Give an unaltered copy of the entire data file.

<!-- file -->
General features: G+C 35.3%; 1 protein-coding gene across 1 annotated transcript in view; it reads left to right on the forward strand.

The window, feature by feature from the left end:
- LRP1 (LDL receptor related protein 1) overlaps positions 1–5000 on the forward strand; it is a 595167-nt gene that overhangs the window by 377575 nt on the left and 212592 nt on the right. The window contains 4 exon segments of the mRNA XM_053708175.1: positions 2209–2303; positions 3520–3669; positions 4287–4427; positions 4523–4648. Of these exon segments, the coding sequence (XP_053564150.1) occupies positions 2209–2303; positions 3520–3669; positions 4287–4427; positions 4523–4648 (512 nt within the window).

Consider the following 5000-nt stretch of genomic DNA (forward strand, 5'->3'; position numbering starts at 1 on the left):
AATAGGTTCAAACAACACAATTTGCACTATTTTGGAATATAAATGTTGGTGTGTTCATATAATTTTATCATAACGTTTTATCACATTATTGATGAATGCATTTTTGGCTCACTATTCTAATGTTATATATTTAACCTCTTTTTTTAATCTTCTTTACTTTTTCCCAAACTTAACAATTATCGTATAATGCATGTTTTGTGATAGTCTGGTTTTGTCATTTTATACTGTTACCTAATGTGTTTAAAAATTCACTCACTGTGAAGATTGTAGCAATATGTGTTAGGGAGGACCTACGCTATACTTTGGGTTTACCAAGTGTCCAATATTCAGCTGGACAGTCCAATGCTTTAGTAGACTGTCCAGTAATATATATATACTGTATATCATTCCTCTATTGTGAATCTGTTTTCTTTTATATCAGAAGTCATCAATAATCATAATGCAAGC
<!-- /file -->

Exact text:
General features: G+C 35.3%; 1 protein-coding gene across 1 annotated transcript in view; it reads left to right on the forward strand.

The window, feature by feature from the left end:
- LRP1 (LDL receptor related protein 1) overlaps positions 1–5000 on the forward strand; it is a 595167-nt gene that overhangs the window by 377575 nt on the left and 212592 nt on the right. The window contains 4 exon segments of the mRNA XM_053708175.1: positions 2209–2303; positions 3520–3669; positions 4287–4427; positions 4523–4648. Of these exon segments, the coding sequence (XP_053564150.1) occupies positions 2209–2303; positions 3520–3669; positions 4287–4427; positions 4523–4648 (512 nt within the window).

Consider the following 5000-nt stretch of genomic DNA (forward strand, 5'->3'; position numbering starts at 1 on the left):
AATAGGTTCAAACAACACAATTTGCACTATTTTGGAATATAAATGTTGGTGTGTTCATATAATTTTATCATAACGTTTTATCACATTATTGATGAATGCATTTTTGGCTCACTATTCTAATGTTATATATTTAACCTCTTTTTTTAATCTTCTTTACTTTTTCCCAAACTTAACAATTATCGTATAATGCATGTTTTGTGATAGTCTGGTTTTGTCATTTTATACTGTTACCTAATGTGTTTAAAAATTCACTCACTGTGAAGATTGTAGCAATATGTGTTAGGGAGGACCTACGCTATACTTTGGGTTTACCAAGTGTCCAATATTCAGCTGGACAGTCCAATGCTTTAGTAGACTGTCCAGTAATATATATATACTGTATATCATTCCTCTATTGTGAATCTGTTTTCTTTTATATCAGAAGTCATCAATAATCATAATGCAAGC